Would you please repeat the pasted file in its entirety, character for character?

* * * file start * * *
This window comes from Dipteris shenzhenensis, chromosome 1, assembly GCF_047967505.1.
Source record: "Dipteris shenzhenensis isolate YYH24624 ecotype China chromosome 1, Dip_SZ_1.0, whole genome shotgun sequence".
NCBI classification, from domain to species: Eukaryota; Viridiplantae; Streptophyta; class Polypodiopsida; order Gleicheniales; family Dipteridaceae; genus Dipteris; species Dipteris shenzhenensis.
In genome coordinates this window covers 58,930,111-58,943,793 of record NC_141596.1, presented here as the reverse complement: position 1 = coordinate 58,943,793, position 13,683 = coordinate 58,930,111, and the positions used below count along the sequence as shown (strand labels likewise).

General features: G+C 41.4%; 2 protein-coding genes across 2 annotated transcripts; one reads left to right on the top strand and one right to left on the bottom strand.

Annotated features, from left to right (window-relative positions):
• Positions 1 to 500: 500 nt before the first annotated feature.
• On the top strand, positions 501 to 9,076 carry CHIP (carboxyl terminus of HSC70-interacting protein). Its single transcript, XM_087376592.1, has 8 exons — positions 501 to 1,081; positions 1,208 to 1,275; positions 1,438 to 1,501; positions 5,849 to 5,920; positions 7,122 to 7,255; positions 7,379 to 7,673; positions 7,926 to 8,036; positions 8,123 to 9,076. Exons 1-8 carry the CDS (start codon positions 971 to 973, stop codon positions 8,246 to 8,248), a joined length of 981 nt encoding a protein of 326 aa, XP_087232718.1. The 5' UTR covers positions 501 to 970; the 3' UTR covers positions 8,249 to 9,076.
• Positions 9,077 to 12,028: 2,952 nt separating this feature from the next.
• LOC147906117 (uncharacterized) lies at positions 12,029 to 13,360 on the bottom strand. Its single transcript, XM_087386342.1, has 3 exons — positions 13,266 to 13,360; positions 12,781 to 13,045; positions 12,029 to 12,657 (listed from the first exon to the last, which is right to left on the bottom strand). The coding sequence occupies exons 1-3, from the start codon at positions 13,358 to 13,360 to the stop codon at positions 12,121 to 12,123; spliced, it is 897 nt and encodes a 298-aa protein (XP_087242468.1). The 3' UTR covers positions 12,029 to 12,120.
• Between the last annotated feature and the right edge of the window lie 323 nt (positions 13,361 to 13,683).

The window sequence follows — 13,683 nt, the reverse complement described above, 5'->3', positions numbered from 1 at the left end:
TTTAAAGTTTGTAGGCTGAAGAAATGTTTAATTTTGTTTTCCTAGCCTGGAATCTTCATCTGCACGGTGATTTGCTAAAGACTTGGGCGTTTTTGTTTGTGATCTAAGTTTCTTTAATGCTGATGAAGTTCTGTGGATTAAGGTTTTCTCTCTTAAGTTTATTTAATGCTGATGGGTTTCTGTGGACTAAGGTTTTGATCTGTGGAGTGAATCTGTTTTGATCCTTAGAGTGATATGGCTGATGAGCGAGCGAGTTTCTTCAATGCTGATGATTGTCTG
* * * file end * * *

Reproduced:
This window comes from Dipteris shenzhenensis, chromosome 1, assembly GCF_047967505.1.
Source record: "Dipteris shenzhenensis isolate YYH24624 ecotype China chromosome 1, Dip_SZ_1.0, whole genome shotgun sequence".
NCBI classification, from domain to species: Eukaryota; Viridiplantae; Streptophyta; class Polypodiopsida; order Gleicheniales; family Dipteridaceae; genus Dipteris; species Dipteris shenzhenensis.
In genome coordinates this window covers 58,930,111-58,943,793 of record NC_141596.1, presented here as the reverse complement: position 1 = coordinate 58,943,793, position 13,683 = coordinate 58,930,111, and the positions used below count along the sequence as shown (strand labels likewise).

General features: G+C 41.4%; 2 protein-coding genes across 2 annotated transcripts; one reads left to right on the top strand and one right to left on the bottom strand.

Annotated features, from left to right (window-relative positions):
• Positions 1 to 500: 500 nt before the first annotated feature.
• On the top strand, positions 501 to 9,076 carry CHIP (carboxyl terminus of HSC70-interacting protein). Its single transcript, XM_087376592.1, has 8 exons — positions 501 to 1,081; positions 1,208 to 1,275; positions 1,438 to 1,501; positions 5,849 to 5,920; positions 7,122 to 7,255; positions 7,379 to 7,673; positions 7,926 to 8,036; positions 8,123 to 9,076. Exons 1-8 carry the CDS (start codon positions 971 to 973, stop codon positions 8,246 to 8,248), a joined length of 981 nt encoding a protein of 326 aa, XP_087232718.1. The 5' UTR covers positions 501 to 970; the 3' UTR covers positions 8,249 to 9,076.
• Positions 9,077 to 12,028: 2,952 nt separating this feature from the next.
• LOC147906117 (uncharacterized) lies at positions 12,029 to 13,360 on the bottom strand. Its single transcript, XM_087386342.1, has 3 exons — positions 13,266 to 13,360; positions 12,781 to 13,045; positions 12,029 to 12,657 (listed from the first exon to the last, which is right to left on the bottom strand). The coding sequence occupies exons 1-3, from the start codon at positions 13,358 to 13,360 to the stop codon at positions 12,121 to 12,123; spliced, it is 897 nt and encodes a 298-aa protein (XP_087242468.1). The 3' UTR covers positions 12,029 to 12,120.
• Between the last annotated feature and the right edge of the window lie 323 nt (positions 13,361 to 13,683).

The window sequence follows — 13,683 nt, the reverse complement described above, 5'->3', positions numbered from 1 at the left end:
TTTAAAGTTTGTAGGCTGAAGAAATGTTTAATTTTGTTTTCCTAGCCTGGAATCTTCATCTGCACGGTGATTTGCTAAAGACTTGGGCGTTTTTGTTTGTGATCTAAGTTTCTTTAATGCTGATGAAGTTCTGTGGATTAAGGTTTTCTCTCTTAAGTTTATTTAATGCTGATGGGTTTCTGTGGACTAAGGTTTTGATCTGTGGAGTGAATCTGTTTTGATCCTTAGAGTGATATGGCTGATGAGCGAGCGAGTTTCTTCAATGCTGATGATTGTCTG